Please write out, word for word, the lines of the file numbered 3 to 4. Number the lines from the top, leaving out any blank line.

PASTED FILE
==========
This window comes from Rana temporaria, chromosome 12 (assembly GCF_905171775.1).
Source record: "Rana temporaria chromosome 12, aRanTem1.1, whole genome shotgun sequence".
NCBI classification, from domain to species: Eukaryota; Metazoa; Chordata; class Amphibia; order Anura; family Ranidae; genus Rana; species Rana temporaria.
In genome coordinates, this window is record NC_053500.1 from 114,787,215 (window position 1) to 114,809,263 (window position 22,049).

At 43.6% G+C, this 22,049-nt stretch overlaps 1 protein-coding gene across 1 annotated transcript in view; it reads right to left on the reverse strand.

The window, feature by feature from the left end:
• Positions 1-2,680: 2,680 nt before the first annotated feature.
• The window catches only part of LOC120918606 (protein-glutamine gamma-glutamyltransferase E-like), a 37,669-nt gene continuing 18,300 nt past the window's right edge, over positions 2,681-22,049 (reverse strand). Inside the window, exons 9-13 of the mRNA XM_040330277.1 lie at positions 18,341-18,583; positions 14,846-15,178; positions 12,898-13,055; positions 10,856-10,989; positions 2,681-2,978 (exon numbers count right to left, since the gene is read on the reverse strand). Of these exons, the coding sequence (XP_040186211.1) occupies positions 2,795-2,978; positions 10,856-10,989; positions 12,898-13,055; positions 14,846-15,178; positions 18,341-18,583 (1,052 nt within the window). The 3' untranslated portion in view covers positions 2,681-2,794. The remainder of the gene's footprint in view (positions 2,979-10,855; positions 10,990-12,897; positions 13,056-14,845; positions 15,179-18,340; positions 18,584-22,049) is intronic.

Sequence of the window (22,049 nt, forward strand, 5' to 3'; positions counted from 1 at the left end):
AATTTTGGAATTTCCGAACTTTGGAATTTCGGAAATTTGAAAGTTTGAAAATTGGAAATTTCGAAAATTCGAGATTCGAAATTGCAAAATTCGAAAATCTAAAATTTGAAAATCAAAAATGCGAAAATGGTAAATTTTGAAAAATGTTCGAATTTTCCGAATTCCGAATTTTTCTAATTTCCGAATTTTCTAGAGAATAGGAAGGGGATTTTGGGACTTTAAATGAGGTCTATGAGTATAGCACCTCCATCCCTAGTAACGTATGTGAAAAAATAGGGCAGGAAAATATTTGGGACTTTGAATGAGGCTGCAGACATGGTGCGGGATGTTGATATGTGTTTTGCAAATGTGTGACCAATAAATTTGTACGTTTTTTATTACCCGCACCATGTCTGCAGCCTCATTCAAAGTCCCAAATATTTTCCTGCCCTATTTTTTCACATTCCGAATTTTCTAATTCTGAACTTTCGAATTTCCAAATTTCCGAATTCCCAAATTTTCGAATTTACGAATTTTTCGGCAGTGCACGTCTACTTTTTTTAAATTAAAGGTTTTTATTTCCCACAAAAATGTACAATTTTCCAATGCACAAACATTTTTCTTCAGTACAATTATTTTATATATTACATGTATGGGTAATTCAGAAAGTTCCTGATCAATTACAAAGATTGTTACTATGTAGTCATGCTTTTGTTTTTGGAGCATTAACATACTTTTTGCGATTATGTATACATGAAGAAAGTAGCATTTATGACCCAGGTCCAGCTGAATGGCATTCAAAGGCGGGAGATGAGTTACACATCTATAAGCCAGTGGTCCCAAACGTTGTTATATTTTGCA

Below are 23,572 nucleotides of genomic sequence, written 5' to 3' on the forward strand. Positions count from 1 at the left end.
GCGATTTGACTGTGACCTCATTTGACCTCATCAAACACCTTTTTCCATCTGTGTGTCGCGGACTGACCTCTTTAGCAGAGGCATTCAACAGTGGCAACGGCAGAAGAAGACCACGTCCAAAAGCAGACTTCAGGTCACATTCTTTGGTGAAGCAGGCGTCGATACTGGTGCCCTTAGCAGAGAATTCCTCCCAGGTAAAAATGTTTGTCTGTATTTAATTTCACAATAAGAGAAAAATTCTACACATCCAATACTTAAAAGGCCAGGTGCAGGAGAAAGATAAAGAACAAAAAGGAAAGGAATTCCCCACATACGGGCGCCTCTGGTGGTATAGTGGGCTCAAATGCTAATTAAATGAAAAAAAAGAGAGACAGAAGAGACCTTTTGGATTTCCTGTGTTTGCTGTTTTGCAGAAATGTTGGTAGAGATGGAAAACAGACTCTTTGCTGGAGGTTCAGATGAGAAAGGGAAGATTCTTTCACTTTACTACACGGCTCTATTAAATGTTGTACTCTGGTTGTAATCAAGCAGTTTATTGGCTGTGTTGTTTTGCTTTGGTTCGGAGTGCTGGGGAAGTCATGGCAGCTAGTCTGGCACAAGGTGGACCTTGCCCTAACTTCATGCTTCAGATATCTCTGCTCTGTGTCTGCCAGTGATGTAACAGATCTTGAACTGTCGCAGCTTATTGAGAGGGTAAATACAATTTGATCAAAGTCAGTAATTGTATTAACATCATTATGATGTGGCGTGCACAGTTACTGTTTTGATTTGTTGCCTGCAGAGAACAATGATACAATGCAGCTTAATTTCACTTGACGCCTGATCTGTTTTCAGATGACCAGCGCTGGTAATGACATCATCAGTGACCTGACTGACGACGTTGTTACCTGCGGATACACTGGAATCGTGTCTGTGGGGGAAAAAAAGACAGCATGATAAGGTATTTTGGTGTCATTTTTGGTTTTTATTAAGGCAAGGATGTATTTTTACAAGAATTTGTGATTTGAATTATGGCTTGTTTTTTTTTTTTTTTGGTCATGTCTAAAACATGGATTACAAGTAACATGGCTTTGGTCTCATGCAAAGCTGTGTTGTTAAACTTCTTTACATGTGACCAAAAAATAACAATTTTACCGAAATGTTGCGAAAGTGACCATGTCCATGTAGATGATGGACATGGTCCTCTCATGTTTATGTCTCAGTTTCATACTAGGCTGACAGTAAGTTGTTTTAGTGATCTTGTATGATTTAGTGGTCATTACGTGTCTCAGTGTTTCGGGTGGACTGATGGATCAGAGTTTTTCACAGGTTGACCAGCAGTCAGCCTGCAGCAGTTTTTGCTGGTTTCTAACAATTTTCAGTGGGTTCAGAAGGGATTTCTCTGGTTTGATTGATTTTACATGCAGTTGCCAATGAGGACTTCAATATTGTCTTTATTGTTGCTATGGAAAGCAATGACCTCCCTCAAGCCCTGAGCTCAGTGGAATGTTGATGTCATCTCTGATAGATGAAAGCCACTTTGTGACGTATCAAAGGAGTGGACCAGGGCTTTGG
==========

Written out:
NCBI classification, from domain to species: Eukaryota; Metazoa; Chordata; class Amphibia; order Anura; family Ranidae; genus Rana; species Rana temporaria.
In genome coordinates, this window is record NC_053500.1 from 114,787,215 (window position 1) to 114,809,263 (window position 22,049).